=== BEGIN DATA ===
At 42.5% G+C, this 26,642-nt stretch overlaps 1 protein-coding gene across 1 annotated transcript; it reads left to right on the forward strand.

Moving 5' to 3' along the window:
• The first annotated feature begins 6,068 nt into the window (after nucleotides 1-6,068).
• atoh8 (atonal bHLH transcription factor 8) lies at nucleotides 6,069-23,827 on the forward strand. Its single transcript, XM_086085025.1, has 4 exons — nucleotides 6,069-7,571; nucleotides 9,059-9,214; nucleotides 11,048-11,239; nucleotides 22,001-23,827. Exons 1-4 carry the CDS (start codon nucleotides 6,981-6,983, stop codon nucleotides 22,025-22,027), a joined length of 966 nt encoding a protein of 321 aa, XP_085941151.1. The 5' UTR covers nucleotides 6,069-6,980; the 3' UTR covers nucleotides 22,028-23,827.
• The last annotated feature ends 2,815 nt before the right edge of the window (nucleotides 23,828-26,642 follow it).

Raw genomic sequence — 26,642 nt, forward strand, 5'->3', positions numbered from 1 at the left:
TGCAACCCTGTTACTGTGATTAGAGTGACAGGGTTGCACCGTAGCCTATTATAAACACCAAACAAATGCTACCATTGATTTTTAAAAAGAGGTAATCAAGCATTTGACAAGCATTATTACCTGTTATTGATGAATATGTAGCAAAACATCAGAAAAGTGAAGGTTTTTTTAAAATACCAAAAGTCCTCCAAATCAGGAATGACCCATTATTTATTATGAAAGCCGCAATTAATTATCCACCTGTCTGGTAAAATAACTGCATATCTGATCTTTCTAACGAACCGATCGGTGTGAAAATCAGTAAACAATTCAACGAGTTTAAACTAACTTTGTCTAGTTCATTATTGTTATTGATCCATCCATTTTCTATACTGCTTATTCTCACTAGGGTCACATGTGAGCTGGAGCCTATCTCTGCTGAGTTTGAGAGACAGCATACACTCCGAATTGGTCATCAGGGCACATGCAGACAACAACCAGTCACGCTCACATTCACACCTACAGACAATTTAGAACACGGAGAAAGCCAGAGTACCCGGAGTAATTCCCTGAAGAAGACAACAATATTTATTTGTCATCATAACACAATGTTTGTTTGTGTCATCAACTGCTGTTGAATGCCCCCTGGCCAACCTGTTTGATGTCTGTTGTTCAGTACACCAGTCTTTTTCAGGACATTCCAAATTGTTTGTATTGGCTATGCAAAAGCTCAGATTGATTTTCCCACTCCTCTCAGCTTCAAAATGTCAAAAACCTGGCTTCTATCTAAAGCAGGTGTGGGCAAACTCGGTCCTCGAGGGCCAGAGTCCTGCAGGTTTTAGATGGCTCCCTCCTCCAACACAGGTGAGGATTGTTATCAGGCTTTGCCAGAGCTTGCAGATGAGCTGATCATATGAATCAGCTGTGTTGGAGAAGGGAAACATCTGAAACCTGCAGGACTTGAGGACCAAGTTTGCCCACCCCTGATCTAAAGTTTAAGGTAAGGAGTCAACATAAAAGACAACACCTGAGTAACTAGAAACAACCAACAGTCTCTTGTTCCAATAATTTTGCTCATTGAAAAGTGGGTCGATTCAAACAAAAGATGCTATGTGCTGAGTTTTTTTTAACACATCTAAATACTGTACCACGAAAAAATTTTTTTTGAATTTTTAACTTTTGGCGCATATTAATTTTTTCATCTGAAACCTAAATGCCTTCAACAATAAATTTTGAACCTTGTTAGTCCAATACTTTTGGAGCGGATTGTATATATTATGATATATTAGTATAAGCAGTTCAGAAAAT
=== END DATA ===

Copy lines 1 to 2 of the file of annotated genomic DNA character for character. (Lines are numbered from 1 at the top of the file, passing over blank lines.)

At 42.5% G+C, this 26,642-nt stretch overlaps 1 protein-coding gene across 1 annotated transcript; it reads left to right on the forward strand.

Moving 5' to 3' along the window: